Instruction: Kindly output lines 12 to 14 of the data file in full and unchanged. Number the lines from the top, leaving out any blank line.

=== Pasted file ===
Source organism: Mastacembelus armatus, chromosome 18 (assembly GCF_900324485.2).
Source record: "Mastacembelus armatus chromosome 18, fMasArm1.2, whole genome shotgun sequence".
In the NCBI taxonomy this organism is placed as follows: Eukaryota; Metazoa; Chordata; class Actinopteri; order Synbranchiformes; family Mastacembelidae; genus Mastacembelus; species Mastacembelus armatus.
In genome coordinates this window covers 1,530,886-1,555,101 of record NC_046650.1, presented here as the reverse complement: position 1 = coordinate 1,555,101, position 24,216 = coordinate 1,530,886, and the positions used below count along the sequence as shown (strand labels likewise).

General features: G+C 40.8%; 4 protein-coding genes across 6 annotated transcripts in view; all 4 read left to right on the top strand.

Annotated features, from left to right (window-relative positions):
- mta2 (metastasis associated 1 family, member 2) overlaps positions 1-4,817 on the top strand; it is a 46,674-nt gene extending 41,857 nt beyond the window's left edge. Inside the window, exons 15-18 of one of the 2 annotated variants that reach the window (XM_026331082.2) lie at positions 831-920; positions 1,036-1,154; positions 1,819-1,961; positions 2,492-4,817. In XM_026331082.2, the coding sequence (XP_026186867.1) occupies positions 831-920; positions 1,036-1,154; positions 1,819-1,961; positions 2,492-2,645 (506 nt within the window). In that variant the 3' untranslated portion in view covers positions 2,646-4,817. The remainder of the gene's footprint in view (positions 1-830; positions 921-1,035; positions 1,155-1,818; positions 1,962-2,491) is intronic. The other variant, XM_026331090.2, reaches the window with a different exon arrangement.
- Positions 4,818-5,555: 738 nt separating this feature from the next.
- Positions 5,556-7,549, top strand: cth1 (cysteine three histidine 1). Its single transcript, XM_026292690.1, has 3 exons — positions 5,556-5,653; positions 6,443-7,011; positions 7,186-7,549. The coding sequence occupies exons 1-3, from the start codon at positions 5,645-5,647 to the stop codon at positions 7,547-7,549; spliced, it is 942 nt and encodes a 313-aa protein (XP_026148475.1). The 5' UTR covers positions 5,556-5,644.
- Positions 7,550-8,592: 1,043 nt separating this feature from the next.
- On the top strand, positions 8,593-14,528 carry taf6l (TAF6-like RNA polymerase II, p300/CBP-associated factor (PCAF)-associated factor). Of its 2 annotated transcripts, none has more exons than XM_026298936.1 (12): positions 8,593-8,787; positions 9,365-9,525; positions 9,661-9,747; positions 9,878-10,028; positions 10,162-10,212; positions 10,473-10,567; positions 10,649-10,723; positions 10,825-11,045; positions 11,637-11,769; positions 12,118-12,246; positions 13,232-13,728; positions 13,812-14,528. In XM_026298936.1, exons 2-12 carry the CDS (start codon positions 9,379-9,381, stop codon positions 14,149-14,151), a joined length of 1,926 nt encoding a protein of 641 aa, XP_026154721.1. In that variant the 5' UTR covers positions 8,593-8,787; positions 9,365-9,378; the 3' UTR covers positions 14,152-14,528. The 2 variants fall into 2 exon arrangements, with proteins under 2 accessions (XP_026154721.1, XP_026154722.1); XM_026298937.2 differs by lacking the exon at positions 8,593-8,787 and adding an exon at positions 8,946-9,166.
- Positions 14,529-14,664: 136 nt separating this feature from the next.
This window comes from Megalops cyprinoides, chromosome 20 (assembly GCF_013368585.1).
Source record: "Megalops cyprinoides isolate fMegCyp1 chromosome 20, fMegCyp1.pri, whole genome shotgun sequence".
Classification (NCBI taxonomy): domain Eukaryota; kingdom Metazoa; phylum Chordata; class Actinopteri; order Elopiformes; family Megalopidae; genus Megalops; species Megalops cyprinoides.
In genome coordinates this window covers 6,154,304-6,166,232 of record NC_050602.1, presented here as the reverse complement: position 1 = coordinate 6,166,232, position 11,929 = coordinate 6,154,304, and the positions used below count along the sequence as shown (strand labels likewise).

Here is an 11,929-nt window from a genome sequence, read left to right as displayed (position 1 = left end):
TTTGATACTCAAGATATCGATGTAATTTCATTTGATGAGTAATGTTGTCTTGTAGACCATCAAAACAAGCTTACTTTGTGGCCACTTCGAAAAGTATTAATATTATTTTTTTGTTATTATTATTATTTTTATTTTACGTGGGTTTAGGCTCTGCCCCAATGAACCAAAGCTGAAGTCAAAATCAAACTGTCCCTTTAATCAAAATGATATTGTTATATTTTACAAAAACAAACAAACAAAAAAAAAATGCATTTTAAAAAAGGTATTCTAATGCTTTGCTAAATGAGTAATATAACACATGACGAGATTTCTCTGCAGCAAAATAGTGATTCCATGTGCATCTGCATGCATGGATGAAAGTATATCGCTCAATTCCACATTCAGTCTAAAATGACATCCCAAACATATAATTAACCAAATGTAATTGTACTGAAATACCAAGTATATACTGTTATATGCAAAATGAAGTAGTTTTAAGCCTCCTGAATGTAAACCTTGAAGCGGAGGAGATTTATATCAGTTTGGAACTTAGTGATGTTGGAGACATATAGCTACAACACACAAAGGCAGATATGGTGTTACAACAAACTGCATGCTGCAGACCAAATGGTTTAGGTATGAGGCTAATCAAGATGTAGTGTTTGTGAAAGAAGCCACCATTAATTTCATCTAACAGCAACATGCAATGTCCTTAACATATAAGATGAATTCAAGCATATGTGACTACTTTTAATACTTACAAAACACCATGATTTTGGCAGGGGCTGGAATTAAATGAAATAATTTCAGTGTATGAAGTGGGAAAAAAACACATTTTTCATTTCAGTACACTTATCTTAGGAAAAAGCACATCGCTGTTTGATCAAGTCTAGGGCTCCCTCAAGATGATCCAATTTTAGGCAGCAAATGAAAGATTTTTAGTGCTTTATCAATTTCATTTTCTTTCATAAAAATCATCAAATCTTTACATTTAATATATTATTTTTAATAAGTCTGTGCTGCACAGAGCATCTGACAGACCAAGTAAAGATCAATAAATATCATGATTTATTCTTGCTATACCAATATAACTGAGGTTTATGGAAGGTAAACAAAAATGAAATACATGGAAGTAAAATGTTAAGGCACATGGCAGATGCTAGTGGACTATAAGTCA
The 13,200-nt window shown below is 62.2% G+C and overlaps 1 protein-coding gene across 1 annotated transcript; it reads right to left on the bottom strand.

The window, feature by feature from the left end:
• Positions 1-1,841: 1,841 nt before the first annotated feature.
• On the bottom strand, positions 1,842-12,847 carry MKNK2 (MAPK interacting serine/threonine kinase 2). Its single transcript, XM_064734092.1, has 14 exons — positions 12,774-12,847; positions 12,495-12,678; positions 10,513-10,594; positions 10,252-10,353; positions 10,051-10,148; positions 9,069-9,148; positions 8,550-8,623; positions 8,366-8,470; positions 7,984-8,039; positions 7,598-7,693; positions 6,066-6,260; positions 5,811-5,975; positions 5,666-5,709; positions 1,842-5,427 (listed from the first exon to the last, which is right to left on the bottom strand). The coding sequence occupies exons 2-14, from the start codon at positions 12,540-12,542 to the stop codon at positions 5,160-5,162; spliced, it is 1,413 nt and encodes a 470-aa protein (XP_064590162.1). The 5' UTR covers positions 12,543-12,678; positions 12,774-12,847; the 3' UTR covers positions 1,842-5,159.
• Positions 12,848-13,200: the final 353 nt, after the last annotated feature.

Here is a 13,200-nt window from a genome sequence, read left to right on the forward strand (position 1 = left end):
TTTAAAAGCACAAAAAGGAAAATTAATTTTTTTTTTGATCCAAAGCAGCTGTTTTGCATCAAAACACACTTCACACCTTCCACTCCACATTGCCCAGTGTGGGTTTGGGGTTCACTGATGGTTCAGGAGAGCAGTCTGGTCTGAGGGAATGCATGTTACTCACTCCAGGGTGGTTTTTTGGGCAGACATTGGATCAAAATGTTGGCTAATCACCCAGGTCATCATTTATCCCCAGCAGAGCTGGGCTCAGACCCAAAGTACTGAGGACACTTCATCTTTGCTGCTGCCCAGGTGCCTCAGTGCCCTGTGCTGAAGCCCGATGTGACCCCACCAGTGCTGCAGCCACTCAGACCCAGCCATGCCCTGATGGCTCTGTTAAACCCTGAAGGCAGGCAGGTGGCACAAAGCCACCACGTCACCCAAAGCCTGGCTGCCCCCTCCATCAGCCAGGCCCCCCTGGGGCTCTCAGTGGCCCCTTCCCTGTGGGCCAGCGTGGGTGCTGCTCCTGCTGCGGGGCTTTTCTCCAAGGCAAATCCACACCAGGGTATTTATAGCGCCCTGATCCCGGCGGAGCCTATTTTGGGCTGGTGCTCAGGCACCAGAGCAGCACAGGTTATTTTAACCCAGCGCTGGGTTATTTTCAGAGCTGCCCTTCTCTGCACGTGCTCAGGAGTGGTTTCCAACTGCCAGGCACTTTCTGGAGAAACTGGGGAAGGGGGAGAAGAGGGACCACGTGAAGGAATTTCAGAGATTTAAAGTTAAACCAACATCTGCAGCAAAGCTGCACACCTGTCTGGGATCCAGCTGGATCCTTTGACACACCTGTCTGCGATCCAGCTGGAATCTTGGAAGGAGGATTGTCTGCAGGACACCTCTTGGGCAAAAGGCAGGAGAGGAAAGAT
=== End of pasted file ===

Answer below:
- Positions 14,529-14,664: 136 nt separating this feature from the next.
This window comes from Megalops cyprinoides, chromosome 20 (assembly GCF_013368585.1).
Source record: "Megalops cyprinoides isolate fMegCyp1 chromosome 20, fMegCyp1.pri, whole genome shotgun sequence".